They walked through the Brainerd mill's lower levels, the shop and the main floor where the paper machines used to hum with life. Heil noted they just barely touched the iceberg.

What are they looking for?

"Old, unique, anything with letters, writing that tells kind of a story about where it's from or what it was," Heil said.

They noted the old parts, down to every gear, were embossed with company names and created with pride. Carling said sometimes they get the pieces like big gauges they know have promise and then wait to decide what to do with them.

"We have two or three drill presses sitting in the shop," Heil said. "They look really cool but we just haven't figured out how to make something usable. ... Eventually it will come to you."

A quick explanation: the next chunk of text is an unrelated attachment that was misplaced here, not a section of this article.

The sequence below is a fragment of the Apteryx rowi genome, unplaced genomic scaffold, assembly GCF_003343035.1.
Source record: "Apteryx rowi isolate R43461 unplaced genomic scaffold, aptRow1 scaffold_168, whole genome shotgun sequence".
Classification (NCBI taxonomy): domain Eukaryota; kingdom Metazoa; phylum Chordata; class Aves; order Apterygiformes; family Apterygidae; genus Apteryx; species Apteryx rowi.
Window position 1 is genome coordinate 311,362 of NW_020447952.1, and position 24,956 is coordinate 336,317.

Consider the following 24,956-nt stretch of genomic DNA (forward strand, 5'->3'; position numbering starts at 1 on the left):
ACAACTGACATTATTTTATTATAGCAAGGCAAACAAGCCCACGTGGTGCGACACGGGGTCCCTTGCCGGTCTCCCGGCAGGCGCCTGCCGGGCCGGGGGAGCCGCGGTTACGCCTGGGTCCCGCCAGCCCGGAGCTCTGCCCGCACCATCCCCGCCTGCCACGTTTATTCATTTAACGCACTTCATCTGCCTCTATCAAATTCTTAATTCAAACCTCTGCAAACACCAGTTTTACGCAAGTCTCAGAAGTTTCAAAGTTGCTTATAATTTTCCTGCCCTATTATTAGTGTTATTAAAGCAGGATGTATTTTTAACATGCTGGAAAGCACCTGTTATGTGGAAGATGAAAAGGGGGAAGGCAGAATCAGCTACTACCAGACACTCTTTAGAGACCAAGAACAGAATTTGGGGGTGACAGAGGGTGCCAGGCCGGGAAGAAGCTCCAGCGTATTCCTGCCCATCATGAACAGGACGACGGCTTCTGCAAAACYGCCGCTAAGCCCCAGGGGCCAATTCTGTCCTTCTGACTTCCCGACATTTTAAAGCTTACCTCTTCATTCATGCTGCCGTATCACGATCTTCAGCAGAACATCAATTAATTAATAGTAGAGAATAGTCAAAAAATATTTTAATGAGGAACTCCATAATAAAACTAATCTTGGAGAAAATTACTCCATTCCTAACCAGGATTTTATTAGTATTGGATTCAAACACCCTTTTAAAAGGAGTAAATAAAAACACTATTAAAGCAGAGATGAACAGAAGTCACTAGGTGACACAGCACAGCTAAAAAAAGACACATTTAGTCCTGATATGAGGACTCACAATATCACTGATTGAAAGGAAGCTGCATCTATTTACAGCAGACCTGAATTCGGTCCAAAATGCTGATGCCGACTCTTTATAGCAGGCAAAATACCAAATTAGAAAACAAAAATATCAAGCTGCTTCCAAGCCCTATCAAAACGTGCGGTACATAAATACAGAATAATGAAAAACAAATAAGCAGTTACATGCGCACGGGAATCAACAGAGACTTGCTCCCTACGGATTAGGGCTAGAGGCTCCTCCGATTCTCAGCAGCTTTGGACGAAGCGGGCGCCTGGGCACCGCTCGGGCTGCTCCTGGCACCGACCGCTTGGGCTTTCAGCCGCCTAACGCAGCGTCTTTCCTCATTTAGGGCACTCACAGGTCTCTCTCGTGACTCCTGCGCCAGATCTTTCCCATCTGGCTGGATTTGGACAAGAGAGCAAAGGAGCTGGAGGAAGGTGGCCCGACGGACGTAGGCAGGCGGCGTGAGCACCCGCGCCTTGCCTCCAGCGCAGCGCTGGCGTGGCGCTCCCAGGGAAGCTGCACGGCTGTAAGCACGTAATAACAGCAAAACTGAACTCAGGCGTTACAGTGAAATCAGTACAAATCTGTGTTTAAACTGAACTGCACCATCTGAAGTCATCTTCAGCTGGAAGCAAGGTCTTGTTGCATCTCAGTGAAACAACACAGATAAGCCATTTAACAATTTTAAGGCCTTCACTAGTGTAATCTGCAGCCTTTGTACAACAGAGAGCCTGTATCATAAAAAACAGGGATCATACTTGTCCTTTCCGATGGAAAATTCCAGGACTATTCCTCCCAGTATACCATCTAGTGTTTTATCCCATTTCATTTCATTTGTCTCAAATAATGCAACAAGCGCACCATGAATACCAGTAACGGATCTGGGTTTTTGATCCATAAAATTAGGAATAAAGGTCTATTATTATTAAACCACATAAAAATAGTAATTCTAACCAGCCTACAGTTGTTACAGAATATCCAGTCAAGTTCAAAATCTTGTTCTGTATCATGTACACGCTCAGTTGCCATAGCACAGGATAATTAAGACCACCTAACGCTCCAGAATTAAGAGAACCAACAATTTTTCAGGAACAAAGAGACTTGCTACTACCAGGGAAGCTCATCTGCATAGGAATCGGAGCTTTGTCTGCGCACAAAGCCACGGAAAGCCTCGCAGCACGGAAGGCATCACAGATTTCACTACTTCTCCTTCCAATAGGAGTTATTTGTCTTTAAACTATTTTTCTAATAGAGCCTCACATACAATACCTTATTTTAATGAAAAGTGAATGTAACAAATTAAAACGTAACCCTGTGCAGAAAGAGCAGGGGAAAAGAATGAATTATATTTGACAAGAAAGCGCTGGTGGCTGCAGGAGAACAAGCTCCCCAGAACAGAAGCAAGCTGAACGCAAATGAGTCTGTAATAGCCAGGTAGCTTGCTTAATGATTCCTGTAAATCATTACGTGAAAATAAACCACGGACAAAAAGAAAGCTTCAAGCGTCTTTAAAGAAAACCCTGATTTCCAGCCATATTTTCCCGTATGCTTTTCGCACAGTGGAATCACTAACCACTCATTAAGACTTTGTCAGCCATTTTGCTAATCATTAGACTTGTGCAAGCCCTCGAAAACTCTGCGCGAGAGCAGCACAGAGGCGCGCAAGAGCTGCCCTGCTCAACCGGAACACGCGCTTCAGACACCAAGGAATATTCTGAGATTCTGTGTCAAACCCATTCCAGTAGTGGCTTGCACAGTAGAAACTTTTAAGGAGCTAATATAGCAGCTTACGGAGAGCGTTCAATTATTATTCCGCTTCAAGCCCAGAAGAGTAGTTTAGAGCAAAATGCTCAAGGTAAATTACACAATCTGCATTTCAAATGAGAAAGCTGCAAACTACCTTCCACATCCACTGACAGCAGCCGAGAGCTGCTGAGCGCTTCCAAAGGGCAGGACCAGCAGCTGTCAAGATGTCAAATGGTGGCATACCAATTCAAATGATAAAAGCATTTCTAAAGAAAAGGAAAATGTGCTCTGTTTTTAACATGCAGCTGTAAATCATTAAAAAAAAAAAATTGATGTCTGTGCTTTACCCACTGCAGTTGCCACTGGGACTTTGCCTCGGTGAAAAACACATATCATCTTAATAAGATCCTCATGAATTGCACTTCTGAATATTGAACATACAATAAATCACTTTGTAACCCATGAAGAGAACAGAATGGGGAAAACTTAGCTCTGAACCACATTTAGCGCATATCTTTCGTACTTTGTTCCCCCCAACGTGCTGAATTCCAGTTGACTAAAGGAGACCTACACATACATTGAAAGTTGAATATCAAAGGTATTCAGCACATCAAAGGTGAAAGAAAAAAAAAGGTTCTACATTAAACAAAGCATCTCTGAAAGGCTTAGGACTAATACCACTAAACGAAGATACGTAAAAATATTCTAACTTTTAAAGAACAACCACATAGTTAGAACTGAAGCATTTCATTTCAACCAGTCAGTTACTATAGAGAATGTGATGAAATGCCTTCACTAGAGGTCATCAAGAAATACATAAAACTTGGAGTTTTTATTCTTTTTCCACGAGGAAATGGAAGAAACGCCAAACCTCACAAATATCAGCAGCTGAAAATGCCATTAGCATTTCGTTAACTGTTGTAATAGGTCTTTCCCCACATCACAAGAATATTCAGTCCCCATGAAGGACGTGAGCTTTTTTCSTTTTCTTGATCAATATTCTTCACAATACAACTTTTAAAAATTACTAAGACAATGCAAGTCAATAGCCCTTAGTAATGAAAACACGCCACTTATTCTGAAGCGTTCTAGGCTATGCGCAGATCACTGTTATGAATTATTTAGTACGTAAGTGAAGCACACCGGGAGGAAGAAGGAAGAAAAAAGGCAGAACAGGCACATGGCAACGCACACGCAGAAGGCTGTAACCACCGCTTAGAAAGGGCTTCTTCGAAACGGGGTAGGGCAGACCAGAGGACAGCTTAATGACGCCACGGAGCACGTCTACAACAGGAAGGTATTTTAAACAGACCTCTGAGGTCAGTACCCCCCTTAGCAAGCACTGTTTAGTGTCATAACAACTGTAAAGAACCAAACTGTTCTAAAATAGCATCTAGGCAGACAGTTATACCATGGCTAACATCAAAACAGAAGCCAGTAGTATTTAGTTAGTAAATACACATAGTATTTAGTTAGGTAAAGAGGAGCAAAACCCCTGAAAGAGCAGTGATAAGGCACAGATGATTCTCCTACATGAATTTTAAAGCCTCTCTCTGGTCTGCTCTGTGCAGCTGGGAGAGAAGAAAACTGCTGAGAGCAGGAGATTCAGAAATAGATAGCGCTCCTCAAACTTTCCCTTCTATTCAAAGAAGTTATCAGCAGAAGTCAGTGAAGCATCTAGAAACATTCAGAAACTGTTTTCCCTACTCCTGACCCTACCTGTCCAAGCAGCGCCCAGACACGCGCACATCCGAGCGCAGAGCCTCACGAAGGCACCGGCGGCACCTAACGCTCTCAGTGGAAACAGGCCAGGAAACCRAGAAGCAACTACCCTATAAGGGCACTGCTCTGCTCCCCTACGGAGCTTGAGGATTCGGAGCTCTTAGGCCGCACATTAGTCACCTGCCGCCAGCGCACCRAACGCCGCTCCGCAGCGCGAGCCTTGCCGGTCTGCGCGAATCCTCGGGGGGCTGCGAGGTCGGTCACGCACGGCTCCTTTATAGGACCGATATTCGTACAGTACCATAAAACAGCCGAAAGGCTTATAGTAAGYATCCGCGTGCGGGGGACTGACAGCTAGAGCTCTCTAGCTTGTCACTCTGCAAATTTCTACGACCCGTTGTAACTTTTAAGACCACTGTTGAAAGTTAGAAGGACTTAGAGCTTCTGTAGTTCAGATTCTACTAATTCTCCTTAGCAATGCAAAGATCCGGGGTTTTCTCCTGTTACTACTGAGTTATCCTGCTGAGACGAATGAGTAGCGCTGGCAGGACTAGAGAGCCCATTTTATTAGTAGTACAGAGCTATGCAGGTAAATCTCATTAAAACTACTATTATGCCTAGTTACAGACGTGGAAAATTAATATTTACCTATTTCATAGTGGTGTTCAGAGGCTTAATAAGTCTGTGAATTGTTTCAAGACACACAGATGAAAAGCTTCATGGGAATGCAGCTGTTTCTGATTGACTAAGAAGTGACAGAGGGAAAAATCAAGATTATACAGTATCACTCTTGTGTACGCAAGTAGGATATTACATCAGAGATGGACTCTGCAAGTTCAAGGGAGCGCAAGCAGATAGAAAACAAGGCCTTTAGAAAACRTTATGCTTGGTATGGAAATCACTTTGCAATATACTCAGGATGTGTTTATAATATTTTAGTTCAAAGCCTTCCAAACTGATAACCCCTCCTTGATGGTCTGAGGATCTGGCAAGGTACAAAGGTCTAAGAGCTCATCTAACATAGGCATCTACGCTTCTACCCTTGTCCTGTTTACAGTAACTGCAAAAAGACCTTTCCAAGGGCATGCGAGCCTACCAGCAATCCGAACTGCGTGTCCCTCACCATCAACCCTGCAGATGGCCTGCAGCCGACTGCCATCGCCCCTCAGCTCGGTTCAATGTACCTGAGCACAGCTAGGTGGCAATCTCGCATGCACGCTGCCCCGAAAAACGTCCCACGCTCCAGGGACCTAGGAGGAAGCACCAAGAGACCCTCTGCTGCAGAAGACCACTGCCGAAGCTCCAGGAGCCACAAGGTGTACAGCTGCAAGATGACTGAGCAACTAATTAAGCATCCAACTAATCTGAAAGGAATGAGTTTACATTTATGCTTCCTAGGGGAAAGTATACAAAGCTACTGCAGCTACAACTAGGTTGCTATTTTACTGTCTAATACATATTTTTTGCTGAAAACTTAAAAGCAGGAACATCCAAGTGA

They hoped to have some items to indicate Brainerd for their upcoming run at the Minnesota State Fair.

"It would be kind of fun to find something here that has some cool writing on it." Carling said, noting the fair is one of their biggest shows and people stop by looking for local companies, names of cities and ties to the state. "We're always looking and always digging."

Recently Machine Age Lamps had a crew filming at their metro shop. They were using a GoPro to record images of their search in Brainerd to provide footage on how they get the pieces that go into their creations. The goal is to have their own reality TV series. They've already had some experience in front of the camera.

"'Handcrafted America' reached out to us," Carling said, adding the TV show crew flew to Minnesota and spent three days filming at their shop. They were on first season of "Handcrafted America" in episode 7.